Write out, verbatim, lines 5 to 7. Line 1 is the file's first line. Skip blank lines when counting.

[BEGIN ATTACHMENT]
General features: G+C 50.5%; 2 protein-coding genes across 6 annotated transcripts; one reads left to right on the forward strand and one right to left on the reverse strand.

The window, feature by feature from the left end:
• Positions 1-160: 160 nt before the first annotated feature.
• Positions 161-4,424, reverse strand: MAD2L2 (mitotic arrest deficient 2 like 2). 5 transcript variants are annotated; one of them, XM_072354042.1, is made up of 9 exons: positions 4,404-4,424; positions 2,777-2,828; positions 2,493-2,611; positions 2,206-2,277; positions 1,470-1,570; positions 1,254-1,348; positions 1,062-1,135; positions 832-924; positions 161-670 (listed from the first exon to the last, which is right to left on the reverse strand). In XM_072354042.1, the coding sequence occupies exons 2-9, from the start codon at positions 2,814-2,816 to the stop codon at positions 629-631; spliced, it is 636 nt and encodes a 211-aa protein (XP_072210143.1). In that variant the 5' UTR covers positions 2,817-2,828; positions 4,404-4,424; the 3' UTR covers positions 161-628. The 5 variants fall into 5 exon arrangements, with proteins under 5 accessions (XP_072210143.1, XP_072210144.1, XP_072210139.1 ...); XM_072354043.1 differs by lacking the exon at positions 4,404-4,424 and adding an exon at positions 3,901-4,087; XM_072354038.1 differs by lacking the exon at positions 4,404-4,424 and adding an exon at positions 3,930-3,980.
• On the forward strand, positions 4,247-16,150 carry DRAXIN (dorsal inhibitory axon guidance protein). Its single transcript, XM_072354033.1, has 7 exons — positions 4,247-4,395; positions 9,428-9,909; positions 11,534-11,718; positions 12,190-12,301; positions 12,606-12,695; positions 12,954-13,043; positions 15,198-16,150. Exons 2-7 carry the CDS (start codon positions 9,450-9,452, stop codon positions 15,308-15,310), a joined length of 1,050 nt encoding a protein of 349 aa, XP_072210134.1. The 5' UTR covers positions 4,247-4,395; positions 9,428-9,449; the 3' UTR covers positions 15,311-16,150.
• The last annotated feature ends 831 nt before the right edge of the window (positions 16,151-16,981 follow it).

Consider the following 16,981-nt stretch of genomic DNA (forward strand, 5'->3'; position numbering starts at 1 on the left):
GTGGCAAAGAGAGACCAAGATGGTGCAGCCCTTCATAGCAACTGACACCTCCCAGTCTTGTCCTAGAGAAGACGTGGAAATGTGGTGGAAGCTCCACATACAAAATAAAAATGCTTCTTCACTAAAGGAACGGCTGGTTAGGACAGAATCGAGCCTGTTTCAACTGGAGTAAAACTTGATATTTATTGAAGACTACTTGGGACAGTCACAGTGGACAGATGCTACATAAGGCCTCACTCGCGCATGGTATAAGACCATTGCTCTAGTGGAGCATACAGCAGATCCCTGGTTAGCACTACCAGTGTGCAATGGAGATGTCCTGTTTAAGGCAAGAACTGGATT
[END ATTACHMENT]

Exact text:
• On the forward strand, positions 4,247-16,150 carry DRAXIN (dorsal inhibitory axon guidance protein). Its single transcript, XM_072354033.1, has 7 exons — positions 4,247-4,395; positions 9,428-9,909; positions 11,534-11,718; positions 12,190-12,301; positions 12,606-12,695; positions 12,954-13,043; positions 15,198-16,150. Exons 2-7 carry the CDS (start codon positions 9,450-9,452, stop codon positions 15,308-15,310), a joined length of 1,050 nt encoding a protein of 349 aa, XP_072210134.1. The 5' UTR covers positions 4,247-4,395; positions 9,428-9,449; the 3' UTR covers positions 15,311-16,150.
• The last annotated feature ends 831 nt before the right edge of the window (positions 16,151-16,981 follow it).

Consider the following 16,981-nt stretch of genomic DNA (forward strand, 5'->3'; position numbering starts at 1 on the left):